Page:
Words cannot describe what a parent must feel about a loss of a child. I sincerely hope neither myself nor anybody else ever lives to find out, but in this cruel world, it is still possible to lose a child to a senseless murder committed by a soul-less criminal.
I can say to a grieving parent “I understand”, but the truth is, I can’t. As every cell inside me is fighting the very hypothetical notion of ever being in this situation. Mind just cannot process, and the heart refuses to speculate. The whole being is simply shuts down at the very thought that these things are possible, and nothing seems to stop them.
As I’m rejoicing that my own child is safe at home, part of me is broken for all the parents and loved ones of the 20 tiny lives lost in Sandy Hook’s massacre and for all the adults who rushed to save them and at the end perished themselves. This will be the holiday season we’ll never forget. There will be many unopened gifts left forever under the Christmas tree, and too many families gathering together for a burial instead of a holiday meal.
I know that all the children across the nation were hugged and kissed extra tender this weekend, and all the parents said an extra prayer that their family is healthy and safe. I held my teen in my arms for what seemed like an eternity. And I know he doesn’t understand it yet, but years down the road, he will, once he holds his own babies in his arms. My only wish is that he will never have to doubt that they will always come home at the end of each day.
Join me in a prayer for all the lives lost and for all the families forever broken!
What’s Cooking This Week
During difficult times like these, you may feel like you just want to huddle in a corner a not move. And it may be right for some, or for a while. But when you have a house full of young children and a holiday season upon us, life still goes on, as it should be, and you may find yourself wishing to share some special times with your family. This recipe is a great chance to get the kids involved, cherish the moments and make future memories to pass on to your grandchildren.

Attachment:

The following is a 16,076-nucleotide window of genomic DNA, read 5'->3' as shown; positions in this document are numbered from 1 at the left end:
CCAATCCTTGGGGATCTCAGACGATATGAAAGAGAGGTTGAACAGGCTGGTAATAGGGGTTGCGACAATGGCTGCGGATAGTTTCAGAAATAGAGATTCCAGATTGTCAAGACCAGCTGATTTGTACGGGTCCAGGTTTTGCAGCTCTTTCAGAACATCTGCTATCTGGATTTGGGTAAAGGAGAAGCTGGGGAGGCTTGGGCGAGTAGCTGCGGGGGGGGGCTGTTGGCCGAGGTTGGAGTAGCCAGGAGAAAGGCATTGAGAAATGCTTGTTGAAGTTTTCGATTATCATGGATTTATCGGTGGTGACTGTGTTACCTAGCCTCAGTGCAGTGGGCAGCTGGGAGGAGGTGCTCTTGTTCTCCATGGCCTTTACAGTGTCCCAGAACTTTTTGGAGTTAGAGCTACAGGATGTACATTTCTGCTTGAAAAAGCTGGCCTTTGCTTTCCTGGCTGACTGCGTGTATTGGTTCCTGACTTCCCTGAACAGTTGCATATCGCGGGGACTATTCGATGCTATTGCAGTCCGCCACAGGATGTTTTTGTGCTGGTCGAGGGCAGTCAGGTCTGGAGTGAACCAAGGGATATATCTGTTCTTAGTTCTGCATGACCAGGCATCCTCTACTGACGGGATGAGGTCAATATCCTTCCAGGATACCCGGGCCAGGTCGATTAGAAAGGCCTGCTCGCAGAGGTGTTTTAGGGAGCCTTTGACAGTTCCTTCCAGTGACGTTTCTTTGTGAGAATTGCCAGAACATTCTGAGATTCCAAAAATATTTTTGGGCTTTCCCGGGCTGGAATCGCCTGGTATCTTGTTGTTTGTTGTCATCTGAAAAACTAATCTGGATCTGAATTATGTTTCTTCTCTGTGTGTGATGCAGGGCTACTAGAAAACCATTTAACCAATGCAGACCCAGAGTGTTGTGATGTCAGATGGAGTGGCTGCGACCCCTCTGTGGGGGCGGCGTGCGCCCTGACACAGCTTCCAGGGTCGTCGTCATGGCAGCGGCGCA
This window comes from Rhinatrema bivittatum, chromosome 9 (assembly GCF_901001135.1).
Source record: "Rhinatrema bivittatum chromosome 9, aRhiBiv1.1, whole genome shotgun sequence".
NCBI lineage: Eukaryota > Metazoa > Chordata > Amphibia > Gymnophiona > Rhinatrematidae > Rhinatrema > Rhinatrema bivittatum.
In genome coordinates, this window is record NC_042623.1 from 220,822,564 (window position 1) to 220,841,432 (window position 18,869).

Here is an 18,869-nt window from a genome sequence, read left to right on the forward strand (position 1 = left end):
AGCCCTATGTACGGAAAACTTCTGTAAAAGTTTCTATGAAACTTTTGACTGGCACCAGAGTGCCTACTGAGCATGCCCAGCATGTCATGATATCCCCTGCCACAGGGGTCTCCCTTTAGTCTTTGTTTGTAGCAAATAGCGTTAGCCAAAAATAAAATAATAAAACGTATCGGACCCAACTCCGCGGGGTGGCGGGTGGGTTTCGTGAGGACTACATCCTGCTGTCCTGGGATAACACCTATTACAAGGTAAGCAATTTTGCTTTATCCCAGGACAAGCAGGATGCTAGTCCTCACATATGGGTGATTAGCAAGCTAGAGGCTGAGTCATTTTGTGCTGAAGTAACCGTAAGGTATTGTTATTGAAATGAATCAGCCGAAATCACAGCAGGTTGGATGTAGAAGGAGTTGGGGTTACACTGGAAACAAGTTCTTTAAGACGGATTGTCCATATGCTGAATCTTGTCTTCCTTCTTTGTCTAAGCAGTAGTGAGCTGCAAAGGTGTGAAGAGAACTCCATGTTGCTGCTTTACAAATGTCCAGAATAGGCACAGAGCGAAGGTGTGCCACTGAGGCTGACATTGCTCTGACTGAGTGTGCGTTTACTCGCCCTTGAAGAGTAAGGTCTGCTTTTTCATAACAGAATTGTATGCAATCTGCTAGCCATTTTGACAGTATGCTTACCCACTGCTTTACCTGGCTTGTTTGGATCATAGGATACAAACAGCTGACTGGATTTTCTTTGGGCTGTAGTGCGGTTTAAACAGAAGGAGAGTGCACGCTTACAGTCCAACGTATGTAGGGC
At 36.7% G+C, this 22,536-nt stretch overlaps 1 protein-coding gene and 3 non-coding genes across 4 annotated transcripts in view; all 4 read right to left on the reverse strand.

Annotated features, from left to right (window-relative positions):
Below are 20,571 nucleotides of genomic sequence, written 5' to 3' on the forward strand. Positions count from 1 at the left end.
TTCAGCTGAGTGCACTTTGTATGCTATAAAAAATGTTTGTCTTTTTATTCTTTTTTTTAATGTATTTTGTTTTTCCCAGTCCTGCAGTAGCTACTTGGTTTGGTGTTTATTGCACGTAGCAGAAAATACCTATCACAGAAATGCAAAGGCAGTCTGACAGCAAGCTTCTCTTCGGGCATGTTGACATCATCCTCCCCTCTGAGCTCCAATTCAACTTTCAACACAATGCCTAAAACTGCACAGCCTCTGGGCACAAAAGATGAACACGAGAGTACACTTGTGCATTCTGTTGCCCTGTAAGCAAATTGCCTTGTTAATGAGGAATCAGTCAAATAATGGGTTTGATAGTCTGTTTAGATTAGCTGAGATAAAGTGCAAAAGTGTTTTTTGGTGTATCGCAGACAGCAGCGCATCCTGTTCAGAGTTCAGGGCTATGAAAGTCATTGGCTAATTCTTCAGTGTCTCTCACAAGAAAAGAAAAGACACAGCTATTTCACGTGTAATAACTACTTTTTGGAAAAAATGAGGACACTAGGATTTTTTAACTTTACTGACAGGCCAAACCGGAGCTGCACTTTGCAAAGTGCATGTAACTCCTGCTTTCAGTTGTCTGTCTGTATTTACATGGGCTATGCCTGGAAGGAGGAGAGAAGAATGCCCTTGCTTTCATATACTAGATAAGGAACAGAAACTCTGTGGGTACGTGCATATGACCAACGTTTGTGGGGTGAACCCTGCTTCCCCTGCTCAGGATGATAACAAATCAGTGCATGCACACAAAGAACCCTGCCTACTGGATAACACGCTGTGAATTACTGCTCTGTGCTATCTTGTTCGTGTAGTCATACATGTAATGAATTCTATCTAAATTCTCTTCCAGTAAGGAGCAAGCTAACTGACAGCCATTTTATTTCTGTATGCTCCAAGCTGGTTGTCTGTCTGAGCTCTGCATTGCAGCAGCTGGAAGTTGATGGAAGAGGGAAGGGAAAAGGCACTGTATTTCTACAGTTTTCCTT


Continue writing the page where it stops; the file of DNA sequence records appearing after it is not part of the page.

“Candy Canes” Cupcakes
For 24 cupcakes:
2 1/2 cups of flour (I used Cup4Cup gluten free flour blend)
1 cup of buttermilk
1 Tbspoon of cocoa powder
1 1/2 cups of sugar
1 1/3 cups of oil
1 tspoon of salt
1 tspoon of baking powder
1 tspoon of vanilla
1 tspoon of white vinegar
2 Tbspoons of red food coloring
24 chocolate covered mint candies
Cream cheese frosting:
16 oz of cream cheese
2 sticks of butter
1 tspoon of vanilla
3 1/2 cups of powdered sugar
24 candy cane candies
In a big bowl, beat together eggs and sugar, then add vanilla, oil, vinegar and buttermilk, beat together, add red food coloring and beat until all is well combined. In a separate bowl, mix together the flour and the rest of the dry ingredients. Gradually add the dry ingredients into wet ones and beat until everything is incorporated.
Pre-heat the oven to 350 degrees. Line the cupcake pans and drop a spoonful of batter into each cup, then place a mint candy in a middle.
Cover each candy with more batter until the cups are about 3/4 full. Bake for about 25 minutes, test to see if done towards the side of the cupcake as the mint will be melted and sticky. Cool off completely before frosting.
To make the frosting, whip softened butter until light and fluffy, then add cream cheese and whip it all together. Add vanilla and gradually start adding the powdered sugar to incorporate it all. Prepare candy canes for decorations. Carefully snap the ends of about 1 inch each using a knife to make candy canes shorter. Use the cut off pieces to make decorations: place them into a food processor and pulse until they are broken into small pieces. Pipe the frosting on each cupcake.
Insert a candy cane and decorate with broken candy pieces. This a great project to share with the kids. Not to mention that the cupcakes are delicious!
Alternative options make include ‘Santa Hat” decorations, they look better on the mini cupcakes.
Enjoy! And cherish the moments with your children!